‘Basil Street Blues’ by Michael Holroyd

holroyd

1999, 306 p

I generally like reading  historians’ and biographers’ autobiographies.  Not that they are generally more intrinsically interesting than other peoples’ (in fact they’re usually not) but I like watching how, as writers, they turn their skills onto their own lives. I must confess that I’d never heard of Michael Holroyd, and haven’t read any of his biographies.  And I’ll also confess that had this not been a book group selection, I probably would have given up on it after the first fifty pages.

In fact, I was surprised that a professional and published biographer would allow the first chapters of his book to wallow around in genealogy, like an amateur family historian.  He made much of a short story written by Virginia Woolf that mentioned his ancestral family, but unless you had read the short story (which, only with the benefits of Google, I had) it really didn’t add much to his narrative.  For me, it was only once he himself walked into the story, rather than recounting earlier generations’ stories, that it became interesting. He is a good observer, but gives little of himself away.  I got to the end of the book and felt as if he had been deliberately deflecting attention away from himself.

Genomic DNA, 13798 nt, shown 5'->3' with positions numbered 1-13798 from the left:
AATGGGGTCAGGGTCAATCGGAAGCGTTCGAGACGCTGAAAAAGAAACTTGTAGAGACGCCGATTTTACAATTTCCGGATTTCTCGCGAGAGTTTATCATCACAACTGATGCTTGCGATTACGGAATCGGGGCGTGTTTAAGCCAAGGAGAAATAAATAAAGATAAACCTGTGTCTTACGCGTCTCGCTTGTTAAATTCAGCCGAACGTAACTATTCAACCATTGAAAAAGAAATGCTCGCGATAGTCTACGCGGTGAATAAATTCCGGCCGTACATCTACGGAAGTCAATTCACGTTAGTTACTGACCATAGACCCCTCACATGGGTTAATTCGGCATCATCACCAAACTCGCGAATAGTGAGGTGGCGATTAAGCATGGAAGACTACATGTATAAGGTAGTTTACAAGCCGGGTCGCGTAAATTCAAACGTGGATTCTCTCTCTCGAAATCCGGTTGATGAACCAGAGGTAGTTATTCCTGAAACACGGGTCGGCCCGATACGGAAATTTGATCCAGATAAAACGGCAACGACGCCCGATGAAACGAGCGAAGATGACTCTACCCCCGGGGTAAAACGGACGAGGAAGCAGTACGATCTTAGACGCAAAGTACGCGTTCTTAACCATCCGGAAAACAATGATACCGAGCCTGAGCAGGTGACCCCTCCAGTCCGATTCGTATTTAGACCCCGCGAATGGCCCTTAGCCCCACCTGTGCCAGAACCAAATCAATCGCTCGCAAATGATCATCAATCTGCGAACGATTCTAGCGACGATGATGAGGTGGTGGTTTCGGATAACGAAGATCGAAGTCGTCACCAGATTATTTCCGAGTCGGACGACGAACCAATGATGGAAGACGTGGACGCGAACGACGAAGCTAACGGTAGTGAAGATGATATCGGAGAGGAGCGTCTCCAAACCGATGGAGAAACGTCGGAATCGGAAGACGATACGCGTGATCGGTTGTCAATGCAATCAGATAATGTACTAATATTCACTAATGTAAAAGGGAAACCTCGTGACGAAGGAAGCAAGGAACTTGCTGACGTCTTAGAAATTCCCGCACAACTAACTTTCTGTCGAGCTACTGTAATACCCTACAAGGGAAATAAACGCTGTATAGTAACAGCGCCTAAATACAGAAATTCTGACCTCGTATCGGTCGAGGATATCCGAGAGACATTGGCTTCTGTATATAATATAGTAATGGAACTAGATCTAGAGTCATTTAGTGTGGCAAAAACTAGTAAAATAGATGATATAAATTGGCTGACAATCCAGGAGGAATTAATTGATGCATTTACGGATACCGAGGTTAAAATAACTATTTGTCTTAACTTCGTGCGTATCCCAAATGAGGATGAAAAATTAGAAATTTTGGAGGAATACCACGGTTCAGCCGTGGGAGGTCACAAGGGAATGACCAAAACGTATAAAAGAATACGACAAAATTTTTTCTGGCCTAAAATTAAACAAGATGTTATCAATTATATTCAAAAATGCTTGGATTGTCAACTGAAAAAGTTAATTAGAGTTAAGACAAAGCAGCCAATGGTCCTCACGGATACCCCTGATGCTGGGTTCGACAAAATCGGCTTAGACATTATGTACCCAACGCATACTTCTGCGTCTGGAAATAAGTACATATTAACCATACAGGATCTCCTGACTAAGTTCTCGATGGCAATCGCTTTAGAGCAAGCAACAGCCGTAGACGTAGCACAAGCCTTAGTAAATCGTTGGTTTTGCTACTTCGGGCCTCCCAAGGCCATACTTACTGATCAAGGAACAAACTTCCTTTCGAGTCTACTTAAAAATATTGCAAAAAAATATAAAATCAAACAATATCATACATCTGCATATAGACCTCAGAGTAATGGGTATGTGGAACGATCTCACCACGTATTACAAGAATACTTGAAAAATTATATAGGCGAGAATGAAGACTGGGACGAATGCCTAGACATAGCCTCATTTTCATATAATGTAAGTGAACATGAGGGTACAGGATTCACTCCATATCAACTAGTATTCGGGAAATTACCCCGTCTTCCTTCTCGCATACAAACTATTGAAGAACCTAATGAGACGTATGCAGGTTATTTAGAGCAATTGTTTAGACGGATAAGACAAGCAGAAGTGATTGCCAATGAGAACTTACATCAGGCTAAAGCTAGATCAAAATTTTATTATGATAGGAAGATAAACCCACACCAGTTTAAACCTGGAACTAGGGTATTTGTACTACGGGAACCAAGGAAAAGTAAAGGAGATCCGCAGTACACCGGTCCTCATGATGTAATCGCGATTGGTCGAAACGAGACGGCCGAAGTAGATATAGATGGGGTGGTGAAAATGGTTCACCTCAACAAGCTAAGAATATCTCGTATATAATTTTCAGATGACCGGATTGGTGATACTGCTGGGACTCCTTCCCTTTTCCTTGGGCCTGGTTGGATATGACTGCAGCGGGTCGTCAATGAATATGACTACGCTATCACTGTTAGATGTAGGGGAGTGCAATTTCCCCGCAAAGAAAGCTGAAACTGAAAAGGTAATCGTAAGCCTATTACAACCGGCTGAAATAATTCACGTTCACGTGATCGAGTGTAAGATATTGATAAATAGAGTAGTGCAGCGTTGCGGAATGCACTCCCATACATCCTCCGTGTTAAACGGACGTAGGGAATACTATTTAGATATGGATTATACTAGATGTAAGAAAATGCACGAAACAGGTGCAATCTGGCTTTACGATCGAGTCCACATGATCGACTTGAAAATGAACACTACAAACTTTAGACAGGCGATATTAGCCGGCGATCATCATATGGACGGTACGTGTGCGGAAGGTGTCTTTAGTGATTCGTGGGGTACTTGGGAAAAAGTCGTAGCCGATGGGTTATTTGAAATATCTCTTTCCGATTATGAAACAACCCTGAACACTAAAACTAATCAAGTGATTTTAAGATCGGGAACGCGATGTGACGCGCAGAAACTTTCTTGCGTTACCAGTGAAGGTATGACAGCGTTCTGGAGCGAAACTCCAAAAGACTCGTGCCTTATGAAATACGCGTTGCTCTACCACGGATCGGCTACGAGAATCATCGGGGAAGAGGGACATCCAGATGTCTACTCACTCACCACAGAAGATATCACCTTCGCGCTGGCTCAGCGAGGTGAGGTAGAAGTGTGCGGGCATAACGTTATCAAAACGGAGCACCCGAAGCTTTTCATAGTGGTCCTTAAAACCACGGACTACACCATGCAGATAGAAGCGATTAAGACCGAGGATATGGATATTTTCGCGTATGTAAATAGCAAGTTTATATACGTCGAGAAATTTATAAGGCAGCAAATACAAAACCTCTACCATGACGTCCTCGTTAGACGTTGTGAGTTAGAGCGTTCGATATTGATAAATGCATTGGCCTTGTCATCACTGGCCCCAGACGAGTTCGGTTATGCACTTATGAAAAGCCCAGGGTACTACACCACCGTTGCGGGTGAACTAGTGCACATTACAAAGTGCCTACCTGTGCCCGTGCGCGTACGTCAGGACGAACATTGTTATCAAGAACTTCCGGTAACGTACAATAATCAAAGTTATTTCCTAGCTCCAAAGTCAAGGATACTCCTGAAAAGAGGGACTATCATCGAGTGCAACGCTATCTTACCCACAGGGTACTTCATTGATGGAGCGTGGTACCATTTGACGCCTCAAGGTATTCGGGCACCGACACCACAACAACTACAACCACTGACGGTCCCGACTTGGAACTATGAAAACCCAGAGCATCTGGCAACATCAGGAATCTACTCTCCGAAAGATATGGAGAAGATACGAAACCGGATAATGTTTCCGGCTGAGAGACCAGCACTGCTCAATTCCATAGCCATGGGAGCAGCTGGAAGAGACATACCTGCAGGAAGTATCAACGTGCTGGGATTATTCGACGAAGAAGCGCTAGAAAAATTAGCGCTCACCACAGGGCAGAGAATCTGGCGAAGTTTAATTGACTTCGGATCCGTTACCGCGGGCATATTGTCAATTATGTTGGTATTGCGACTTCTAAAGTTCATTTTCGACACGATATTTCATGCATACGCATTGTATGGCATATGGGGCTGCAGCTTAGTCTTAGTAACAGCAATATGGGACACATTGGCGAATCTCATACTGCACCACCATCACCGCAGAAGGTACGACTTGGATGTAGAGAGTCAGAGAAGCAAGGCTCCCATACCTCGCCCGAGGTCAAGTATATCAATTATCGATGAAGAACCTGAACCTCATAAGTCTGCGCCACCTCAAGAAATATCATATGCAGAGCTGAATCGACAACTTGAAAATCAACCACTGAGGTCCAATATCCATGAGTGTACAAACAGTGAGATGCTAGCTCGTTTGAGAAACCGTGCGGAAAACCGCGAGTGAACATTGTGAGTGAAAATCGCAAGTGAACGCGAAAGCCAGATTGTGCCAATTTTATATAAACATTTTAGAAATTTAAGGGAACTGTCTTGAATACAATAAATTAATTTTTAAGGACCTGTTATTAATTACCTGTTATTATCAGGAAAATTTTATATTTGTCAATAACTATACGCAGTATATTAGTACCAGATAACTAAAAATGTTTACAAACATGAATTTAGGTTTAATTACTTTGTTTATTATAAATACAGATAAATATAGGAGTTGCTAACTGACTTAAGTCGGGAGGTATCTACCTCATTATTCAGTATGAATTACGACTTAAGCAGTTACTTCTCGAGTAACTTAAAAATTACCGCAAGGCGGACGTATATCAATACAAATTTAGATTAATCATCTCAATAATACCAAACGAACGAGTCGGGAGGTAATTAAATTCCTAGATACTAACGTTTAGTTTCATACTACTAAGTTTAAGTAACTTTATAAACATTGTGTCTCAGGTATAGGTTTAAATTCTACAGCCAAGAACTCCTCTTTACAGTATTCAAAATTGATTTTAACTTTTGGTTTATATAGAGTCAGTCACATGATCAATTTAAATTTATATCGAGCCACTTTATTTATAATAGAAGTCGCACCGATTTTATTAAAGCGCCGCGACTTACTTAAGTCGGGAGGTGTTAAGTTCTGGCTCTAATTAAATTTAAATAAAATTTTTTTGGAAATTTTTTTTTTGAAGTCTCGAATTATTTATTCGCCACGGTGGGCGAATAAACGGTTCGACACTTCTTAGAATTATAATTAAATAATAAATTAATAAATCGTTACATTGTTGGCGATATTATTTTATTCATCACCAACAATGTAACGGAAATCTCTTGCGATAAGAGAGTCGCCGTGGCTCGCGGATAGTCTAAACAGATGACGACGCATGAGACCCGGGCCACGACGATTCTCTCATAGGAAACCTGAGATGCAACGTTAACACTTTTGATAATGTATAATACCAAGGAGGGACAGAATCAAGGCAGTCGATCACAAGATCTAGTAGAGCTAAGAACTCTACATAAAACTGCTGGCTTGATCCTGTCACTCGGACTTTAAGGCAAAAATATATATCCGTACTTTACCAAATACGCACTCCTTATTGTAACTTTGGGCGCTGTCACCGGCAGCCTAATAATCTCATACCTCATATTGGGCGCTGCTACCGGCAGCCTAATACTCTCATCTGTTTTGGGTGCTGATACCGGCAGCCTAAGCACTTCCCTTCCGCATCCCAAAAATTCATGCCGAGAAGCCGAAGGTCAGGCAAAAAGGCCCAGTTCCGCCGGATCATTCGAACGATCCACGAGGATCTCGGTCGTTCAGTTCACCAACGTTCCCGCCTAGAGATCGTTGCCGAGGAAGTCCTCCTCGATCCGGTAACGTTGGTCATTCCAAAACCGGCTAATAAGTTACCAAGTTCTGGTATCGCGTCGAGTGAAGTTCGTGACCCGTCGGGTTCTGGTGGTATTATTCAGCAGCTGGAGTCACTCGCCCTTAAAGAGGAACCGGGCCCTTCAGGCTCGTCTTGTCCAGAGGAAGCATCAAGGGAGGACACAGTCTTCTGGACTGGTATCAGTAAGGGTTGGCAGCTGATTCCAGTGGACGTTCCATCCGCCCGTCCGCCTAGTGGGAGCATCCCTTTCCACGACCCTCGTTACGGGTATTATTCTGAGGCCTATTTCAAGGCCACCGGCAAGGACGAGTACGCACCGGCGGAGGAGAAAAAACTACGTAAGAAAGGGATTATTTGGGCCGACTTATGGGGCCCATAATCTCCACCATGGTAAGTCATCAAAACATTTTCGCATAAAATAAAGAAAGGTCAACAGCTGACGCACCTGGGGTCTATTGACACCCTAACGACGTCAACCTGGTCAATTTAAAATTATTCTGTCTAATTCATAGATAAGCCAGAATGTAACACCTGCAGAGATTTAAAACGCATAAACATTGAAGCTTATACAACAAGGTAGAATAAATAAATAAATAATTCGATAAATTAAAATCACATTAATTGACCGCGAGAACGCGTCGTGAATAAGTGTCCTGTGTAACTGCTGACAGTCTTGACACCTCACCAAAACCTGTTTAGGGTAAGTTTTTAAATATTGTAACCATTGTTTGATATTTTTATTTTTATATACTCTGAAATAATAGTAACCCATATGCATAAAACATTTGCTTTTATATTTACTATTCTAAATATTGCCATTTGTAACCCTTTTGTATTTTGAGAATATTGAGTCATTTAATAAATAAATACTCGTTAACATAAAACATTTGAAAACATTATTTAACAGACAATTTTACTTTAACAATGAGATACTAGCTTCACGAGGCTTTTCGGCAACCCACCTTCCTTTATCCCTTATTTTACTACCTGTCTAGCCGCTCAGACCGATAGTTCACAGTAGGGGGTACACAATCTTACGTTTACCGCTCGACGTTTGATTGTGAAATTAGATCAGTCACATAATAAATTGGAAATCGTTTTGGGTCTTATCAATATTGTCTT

What he did capture brilliantly, however, was the decline of a formerly upper-middle (if not upper class) family, complete with all the eccentricity and  emotional aridity of that type of upper-middle British reserve.

However I have since somewhat revised my lukewarm opinion of the book as biography once I realized that it is actually part of a trilogy (somehow the idea of a three-book autobiography seems rather pretentious). I had been rather bemused by his frequent quotations from his own novel, but now I learn that the novel had been unpublished, on account of his father’s opposition to publication ( so his quotation was a form of publication by stealth, perhaps?) It would seem that the other volumes are more forthcoming on an emotional level, but I don’t feel particularly inclined to follow up on them, or his other published biographies.

Source: CAE

Read because:  CAE bookgroup selections

My rating: 7

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